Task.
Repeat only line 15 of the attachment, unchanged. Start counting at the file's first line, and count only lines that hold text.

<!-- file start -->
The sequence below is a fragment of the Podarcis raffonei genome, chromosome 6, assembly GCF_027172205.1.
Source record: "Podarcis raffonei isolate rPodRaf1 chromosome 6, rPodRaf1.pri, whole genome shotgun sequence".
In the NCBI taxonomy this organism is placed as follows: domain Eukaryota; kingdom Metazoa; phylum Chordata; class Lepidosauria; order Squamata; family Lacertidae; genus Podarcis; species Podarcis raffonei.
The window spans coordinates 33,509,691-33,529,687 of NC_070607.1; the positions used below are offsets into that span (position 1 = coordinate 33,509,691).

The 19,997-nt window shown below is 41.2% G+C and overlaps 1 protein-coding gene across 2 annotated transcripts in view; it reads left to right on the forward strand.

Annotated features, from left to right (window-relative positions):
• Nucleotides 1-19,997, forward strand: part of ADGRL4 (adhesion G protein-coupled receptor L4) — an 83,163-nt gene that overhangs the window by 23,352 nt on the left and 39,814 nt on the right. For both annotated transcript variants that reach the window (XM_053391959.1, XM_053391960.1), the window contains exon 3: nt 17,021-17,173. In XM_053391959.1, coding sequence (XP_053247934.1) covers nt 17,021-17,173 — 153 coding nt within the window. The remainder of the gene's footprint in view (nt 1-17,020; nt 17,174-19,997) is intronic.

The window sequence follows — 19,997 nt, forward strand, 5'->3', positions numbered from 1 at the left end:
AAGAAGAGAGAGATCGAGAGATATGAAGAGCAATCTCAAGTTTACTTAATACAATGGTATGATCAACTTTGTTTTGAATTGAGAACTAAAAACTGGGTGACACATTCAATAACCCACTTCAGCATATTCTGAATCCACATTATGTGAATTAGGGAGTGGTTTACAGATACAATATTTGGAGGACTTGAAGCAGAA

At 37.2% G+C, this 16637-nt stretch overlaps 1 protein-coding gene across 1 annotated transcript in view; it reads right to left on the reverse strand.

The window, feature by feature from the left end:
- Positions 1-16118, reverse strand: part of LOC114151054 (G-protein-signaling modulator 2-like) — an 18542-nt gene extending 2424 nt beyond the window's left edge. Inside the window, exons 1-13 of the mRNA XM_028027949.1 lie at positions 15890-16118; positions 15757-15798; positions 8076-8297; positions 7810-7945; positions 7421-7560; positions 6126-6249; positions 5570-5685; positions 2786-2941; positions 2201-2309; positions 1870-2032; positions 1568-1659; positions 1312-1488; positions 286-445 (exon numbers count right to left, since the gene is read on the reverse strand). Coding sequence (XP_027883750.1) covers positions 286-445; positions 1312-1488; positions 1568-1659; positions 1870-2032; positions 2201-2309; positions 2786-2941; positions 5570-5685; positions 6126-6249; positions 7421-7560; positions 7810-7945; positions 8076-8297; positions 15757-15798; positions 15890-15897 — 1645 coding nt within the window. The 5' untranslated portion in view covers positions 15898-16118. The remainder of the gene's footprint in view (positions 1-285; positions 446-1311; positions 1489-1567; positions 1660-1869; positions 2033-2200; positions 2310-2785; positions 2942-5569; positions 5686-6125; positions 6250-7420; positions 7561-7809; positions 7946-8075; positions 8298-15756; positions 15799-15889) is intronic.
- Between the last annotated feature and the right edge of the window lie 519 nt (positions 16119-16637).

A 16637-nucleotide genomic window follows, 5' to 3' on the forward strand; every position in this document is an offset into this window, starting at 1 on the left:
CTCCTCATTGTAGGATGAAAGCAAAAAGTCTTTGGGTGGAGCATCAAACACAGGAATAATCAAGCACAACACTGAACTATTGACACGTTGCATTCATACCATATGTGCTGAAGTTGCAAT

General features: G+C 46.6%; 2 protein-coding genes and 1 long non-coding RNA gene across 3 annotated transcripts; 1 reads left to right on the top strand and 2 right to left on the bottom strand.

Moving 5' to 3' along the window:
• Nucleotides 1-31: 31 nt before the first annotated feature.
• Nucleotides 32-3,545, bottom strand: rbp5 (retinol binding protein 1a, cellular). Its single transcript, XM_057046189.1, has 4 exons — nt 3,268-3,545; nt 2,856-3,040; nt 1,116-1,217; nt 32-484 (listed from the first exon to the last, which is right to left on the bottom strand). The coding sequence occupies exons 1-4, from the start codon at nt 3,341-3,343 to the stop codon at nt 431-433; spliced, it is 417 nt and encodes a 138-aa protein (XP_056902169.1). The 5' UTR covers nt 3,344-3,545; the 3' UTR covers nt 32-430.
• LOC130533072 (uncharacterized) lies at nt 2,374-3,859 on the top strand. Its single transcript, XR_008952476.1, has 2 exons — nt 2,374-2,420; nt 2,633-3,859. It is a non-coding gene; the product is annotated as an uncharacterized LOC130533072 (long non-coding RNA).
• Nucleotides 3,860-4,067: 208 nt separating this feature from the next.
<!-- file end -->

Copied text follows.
CTCCTCATTGTAGGATGAAAGCAAAAAGTCTTTGGGTGGAGCATCAAACACAGGAATAATCAAGCACAACACTGAACTATTGACACGTTGCATTCATACCATATGTGCTGAAGTTGCAAT